Johnson & Johnson's baby powder.
Johnson & Johnson’s baby powder. (Photo: Mike Mozart/Flickr)

Armed with last month’s U.S. Supreme Court decision in Bristol-Myers Squibb v. Superior Court, Johnson & Johnson has moved to dismiss the claims of 1,365 women with talcum powder suits in Missouri state court in part because their lawyers have engaged in “blatant forum shopping on a grand scale.”

The move seemed bound to happen, particularly given that on June 19, the same day that the Supreme Court issued its Bristol-Myers decision, Johnson & Johnson successfully sought a mistrial of a case in Missouri state court alleging that three women died from ovarian cancer after prolonged use of its baby powder products.

On June 29, Johnson & Johnson removed that case, and 19 other suits pending in Missouri, where juries have rendered more than $300 million in verdicts. Yet 95 percent of the women who’ve sued in Missouri haven’t lived in Missouri, bought or used talcum powder in Missouri or gotten ovarian cancer while in Missouri.

Bristol-Myers makes clear that personal jurisdiction over these claims is lacking,” wrote Johnson & Johnson’s attorneys in a Tuesday court filing opposing plaintiffs’ emergency motions this month to remand the cases to Missouri. “The circumstantial evidence in this case and the litany of other Missouri cases involving a smattering of Missouri plaintiffs joined (in many cases) with dozens of out-of-state plaintiffs for whom personal jurisdiction is clearly lacking points to one unmistakable conclusion: plaintiffs are engaging in blatant forum shopping on a grand scale.”

Plaintiffs lawyers, in their remand motions, called Johnson & Johnson’s moves “frivolous” and “not worth the paper they are written on.” They also insisted they have uncovered evidence that could establish personal jurisdiction in Missouri under Bristol-Myers. In fact, they were about to depose executives this month to obtain information about Johnson & Johnson’s connection to a manufacturer and packager of pharmaceutical products that has a plant in Union, Missouri.

“Defendants wrongfully removed this case in order to unilaterally stop this discovery from being conducted,” wrote Wylie Blair of Onder, Shelton, O’Leary & Peterson in St. Louis in a July 6 motion to expedite remand of the case.

The developments come as Johnson & Johnson is set to go to trial next week in the first case in California. It also comes as Johnson & Johnson has appealed the first verdict against it over talcum powder: A $72 million award to the widow of an Alabama woman. In supplemental briefs filed this month before the Missouri Court of Appeals, both sides agreed that Bristol-Myers required reversal of the judgment. But Johnson & Johnson wants the case dismissed, while plaintiffs attorneys hope to pursue additional discovery on remand to establish personal jurisdiction.

In Bristol-Myers, the Supreme Court held that plaintiffs had failed to establish specific jurisdiction because there wasn’t enough of a link between their claims and California, where they brought their lawsuit. The ruling tightened the rules on where corporate defendants can be sued.

The immediate mistrial of the talc case in Missouri triggered a new window in which Johnson & Johnson could remove the Missouri cases, wrote Johnson & Johnson lawyers Beth Bauer, a partner at HeplerBroom in Edwardsville, Illinois, and Mark Hegarty, a partner at Shook, Hardy & Bacon in Kansas City, Missouri. Plaintiffs attorneys also have engaged in bad faith, they wrote.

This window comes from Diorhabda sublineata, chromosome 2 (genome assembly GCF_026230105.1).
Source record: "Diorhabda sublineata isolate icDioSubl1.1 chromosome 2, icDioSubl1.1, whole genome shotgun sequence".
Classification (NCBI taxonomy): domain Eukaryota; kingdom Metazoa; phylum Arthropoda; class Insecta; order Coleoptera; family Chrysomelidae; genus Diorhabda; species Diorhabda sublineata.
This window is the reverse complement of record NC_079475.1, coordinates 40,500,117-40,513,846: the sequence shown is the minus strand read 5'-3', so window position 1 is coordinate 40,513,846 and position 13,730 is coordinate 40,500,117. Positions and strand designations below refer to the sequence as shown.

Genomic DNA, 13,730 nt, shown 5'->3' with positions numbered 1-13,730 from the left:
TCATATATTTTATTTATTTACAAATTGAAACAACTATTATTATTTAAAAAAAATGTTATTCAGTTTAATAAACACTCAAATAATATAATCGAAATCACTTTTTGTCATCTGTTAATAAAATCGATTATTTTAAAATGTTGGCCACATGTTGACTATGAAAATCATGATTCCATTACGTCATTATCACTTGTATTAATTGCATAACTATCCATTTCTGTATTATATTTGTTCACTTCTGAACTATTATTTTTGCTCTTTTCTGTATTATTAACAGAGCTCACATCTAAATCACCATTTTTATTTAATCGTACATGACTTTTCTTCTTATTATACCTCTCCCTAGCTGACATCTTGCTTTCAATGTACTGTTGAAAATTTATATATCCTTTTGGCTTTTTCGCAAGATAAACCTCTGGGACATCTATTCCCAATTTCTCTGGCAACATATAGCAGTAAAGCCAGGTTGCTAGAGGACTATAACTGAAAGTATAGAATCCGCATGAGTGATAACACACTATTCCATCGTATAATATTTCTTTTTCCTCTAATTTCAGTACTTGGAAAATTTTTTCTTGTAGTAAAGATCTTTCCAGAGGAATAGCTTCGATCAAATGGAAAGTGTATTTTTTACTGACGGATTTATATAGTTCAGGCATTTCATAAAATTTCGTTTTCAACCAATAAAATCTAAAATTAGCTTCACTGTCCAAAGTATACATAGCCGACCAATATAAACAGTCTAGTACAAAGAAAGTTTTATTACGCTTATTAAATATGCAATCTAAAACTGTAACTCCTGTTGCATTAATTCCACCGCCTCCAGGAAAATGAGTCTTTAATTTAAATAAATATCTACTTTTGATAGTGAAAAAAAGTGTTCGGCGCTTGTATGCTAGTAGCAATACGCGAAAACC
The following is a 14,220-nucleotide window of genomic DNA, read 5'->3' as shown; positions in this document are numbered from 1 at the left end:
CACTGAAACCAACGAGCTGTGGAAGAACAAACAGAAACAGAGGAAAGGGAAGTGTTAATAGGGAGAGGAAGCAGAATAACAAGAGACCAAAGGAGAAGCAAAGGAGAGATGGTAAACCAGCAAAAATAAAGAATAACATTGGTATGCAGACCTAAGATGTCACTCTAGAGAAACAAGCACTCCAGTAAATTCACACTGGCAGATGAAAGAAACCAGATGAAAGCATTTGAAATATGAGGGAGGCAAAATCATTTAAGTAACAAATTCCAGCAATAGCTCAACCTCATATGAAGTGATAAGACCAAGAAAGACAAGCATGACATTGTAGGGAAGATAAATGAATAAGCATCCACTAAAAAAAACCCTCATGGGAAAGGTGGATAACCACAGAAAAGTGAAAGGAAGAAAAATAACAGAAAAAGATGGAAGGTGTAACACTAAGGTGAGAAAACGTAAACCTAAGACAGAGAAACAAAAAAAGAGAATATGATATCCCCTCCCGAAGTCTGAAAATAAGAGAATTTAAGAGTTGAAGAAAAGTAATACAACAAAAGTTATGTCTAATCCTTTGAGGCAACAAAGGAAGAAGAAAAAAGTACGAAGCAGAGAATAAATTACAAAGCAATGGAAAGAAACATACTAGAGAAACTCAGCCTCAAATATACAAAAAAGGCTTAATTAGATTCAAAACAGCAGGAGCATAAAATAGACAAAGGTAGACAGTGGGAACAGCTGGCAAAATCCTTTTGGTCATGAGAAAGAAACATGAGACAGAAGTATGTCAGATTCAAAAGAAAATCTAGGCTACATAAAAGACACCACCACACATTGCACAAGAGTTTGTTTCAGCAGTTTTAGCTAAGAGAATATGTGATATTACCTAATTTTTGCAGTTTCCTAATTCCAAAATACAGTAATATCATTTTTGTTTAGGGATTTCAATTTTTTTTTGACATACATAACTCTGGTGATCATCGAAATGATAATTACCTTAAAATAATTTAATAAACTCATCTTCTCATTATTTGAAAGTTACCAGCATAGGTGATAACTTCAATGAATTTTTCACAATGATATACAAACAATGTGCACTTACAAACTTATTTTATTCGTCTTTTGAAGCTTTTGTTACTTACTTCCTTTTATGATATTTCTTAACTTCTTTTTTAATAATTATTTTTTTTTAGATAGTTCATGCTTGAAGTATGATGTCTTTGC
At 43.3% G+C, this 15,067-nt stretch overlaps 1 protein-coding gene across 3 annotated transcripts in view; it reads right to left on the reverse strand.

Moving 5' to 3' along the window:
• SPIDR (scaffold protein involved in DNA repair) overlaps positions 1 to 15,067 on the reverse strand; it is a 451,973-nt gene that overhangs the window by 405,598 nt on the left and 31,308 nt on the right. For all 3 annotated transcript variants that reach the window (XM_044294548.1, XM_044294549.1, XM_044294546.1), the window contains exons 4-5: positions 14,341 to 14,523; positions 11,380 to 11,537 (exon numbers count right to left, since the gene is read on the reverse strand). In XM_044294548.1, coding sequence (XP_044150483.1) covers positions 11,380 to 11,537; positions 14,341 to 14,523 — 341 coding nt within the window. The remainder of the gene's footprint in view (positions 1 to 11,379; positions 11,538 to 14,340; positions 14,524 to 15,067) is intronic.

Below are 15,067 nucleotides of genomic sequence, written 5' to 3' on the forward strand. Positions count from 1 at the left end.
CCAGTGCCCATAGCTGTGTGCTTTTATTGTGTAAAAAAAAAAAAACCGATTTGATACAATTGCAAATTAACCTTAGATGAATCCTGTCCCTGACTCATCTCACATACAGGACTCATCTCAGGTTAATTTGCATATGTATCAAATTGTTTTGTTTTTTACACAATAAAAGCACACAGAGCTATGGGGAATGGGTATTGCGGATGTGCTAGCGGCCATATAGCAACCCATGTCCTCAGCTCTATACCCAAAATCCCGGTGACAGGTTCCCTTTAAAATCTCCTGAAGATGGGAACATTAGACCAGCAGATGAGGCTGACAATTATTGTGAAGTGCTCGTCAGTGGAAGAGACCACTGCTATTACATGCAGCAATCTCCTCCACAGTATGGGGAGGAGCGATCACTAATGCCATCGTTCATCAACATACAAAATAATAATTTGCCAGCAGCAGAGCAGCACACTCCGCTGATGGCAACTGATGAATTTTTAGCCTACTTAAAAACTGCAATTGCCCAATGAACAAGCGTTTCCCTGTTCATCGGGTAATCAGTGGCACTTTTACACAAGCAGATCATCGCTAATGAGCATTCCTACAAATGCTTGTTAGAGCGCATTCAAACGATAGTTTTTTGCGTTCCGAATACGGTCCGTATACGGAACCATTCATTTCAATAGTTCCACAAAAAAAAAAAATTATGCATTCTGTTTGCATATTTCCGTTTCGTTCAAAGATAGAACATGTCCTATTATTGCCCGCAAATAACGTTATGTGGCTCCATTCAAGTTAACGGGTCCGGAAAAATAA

“The requisite bad faith is apparent in the continued filing by the same plaintiffs’ counsel of sprawling lawsuits involving out-of-state plaintiffs in Missouri state court, in an attempt to concentrate the overwhelming majority of talcum powder lawsuits in a single, plaintiff-friendly state court based on a theory of personal jurisdiction that lacked merit from the outset and has now been expressly rejected by the Supreme Court in Bristol-Myers,” they wrote.

Such “forum shopping effort” is designed to avoid having their cases transferred to New Jersey, where U.S. District Judge Freda Wolfson is overseeing about 200 lawsuits over talcum powder in a multidistrict litigation proceeding, Johnson & Johnson’s lawyers wrote in their removal notice.

Plaintiffs lawyer Blair, in his remand motion, called the removals an “underhanded, last-ditch effort to have this case subsumed within the MDL before remand can be ruled upon.”

“Defendants’ ultimate trick bag is to get the case transferred to the MDL before it is again remanded, thereby creating irreparable, prejudicial delay,” he added in motion to expedite.

The mistrial, he wrote, didn’t give Johnson & Johnson carte blanche to toss the Missouri cases but allowed the plaintiffs to conduct further discovery to establish personal jurisdiction under Bristol-Myers. And that’s exactly what plaintiffs were doing when Johnson & Johnson removed the cases, he wrote.

Johnson & Johnson’s lawyers called the latest discovery a “belated attempt to manufacture personal jurisdiction.” They also cited a June 27 decision in a separate case over blood thinner Pradaxa in which U.S. District Judge Catherine Perry of the Eastern District of Missouri dismissed 86 of the 94 plaintiffs because they didn’t live in Missouri.

“Just as in Bristol-Myers Squibb, defendants here market and sell their pharmaceutical drug in the forum state, but the nonresident plaintiffs did not ingest the drug in the forum, nor do they claim to have suffered resulting injuries in the forum,” Perry wrote.